In the past year, San Antonio has experienced several devastating hailstorms resulting in millions of dollars in damages. We are all aware of the destruction a hailstorm can cause, but do you know how hail is formed inside of a thunderstorm?
How is Hail Formed?
Within a thunderstorms, very fast currents of air move upwards and downwards. Those currents are called updrafts and downdrafts. Inside the updrafts, water vapor and rain are pushed extremely high into the clouds where the air temperature drops below freezing. The rain and water vapor freezes and condenses, producing a tiny ice particle which serves as the center of the hailstone.
Eventually, the tiny ice particle is pulled back below the freezing line by gravity. As it falls, the ice particle collides with rain drops and accumulates a layer of water around it. The particle is then carried back above the freezing line by updrafts causing this new layer to freeze and the hailstone to grow.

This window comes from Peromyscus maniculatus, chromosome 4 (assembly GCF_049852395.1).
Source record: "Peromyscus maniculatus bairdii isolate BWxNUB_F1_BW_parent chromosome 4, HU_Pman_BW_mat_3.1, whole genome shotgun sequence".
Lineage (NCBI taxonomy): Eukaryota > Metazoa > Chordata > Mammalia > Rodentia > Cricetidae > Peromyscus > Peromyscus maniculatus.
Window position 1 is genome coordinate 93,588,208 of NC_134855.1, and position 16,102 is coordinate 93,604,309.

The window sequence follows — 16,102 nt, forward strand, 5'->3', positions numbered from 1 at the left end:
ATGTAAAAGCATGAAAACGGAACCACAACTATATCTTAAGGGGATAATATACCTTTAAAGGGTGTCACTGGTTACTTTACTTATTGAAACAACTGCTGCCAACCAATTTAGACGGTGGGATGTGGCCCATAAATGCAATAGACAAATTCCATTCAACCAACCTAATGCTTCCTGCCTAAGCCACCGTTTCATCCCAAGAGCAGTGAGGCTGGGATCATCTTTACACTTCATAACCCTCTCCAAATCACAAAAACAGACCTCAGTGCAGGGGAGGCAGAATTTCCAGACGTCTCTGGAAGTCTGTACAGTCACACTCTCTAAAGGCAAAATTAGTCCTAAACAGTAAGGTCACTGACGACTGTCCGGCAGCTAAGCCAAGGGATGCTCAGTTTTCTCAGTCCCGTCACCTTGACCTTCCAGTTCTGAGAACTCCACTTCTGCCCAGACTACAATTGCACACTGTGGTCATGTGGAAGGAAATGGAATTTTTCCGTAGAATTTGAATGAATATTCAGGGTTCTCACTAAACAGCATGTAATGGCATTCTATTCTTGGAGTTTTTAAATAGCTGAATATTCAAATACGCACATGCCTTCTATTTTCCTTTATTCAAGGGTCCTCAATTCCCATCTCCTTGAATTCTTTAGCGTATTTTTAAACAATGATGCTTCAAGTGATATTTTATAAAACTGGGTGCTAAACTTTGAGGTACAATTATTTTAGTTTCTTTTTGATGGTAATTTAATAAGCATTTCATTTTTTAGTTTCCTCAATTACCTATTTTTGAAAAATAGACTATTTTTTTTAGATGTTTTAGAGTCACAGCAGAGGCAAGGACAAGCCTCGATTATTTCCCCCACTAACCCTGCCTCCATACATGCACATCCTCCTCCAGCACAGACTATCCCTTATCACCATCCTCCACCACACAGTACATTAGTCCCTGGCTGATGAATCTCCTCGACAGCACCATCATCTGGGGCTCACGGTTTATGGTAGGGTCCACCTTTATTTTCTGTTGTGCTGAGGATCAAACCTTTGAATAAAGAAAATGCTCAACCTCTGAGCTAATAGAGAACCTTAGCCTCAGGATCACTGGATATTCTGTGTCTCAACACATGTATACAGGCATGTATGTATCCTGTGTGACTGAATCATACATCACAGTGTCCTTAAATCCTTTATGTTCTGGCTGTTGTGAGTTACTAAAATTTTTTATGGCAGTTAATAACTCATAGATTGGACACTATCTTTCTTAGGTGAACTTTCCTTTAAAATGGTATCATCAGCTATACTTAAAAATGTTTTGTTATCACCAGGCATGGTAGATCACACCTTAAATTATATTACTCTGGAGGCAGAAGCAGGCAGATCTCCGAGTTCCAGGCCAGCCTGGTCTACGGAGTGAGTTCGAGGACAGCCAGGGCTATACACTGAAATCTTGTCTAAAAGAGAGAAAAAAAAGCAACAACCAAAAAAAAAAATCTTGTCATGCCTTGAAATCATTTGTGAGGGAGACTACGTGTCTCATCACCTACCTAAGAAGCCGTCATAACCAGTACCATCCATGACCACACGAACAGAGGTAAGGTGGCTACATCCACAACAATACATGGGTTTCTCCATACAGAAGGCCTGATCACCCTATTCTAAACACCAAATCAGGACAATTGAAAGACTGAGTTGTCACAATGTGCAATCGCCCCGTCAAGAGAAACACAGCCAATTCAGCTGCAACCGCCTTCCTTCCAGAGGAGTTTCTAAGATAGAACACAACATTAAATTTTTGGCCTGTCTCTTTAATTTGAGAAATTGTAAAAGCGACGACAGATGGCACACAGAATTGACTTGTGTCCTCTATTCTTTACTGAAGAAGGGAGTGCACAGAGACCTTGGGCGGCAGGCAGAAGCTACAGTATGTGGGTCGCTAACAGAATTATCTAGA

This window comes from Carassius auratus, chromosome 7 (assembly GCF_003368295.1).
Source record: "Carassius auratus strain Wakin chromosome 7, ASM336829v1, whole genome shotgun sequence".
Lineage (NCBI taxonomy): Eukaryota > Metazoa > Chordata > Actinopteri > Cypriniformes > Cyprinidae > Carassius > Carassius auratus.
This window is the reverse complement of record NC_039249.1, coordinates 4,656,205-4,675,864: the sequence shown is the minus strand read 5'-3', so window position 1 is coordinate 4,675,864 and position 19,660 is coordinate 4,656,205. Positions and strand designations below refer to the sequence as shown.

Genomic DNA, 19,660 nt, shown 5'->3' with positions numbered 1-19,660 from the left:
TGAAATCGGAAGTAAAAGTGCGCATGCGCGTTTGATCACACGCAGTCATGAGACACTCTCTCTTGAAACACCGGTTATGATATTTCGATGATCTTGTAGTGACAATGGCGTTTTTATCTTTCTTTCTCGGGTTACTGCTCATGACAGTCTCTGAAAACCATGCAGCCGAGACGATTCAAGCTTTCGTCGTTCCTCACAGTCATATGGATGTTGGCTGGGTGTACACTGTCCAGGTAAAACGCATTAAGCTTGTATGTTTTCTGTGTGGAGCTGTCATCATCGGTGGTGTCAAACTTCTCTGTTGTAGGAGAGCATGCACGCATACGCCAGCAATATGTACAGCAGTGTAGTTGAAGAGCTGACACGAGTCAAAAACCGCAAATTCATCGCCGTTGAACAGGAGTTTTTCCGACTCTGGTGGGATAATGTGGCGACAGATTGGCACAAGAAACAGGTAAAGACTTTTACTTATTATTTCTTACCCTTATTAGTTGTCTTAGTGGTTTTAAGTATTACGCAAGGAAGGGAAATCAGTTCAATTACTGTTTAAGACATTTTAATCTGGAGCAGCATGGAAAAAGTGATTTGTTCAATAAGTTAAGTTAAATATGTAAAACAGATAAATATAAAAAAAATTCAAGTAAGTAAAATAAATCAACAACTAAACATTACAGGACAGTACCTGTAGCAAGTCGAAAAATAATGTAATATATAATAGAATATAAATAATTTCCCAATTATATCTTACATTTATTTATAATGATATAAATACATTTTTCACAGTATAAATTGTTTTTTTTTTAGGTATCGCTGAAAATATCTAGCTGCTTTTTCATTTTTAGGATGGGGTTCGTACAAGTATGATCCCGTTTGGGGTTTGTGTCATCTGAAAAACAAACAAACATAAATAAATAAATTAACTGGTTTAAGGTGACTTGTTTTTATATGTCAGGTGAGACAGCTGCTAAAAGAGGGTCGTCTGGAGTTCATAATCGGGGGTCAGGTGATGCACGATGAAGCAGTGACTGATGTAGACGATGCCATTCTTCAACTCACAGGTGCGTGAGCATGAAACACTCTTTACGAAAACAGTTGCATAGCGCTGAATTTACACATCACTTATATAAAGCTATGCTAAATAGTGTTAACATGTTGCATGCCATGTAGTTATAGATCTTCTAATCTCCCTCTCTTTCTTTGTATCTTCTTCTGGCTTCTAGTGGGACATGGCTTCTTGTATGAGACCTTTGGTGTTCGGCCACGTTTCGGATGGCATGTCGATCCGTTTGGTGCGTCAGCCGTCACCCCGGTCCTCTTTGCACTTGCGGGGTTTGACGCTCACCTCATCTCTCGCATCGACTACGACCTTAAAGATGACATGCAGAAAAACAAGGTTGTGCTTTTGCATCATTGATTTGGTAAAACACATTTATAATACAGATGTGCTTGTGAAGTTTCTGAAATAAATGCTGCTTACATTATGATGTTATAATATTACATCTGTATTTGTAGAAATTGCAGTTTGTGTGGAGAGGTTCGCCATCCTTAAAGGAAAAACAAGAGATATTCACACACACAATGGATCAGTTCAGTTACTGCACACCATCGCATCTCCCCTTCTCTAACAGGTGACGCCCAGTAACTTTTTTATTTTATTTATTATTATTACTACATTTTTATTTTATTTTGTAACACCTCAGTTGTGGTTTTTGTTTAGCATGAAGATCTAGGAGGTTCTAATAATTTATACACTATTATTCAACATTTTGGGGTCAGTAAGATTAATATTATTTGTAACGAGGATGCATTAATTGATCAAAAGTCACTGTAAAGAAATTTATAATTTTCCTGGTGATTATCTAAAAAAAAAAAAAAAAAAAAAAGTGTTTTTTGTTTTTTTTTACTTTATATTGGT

The hailstone undergoes this up-and-down cycle within the thunderstorm until a downdraft pushes it to the ground or until it grows too heavy for an updraft to overcome the force of gravity.
Sizes of Hail
Hail comes in varied sizes. Smaller hail is about pea sized, where as larger hail is around the size of a golf ball. Occasionally, storms will produce hailstones the size of a softball.
According to the National Weather Service, in order for a thunderstorm to produce golfball-sized hail, its updraft speed would need to be at least 56 mph. Softball-sized hail requires strong updrafts that blow more than 100 mph.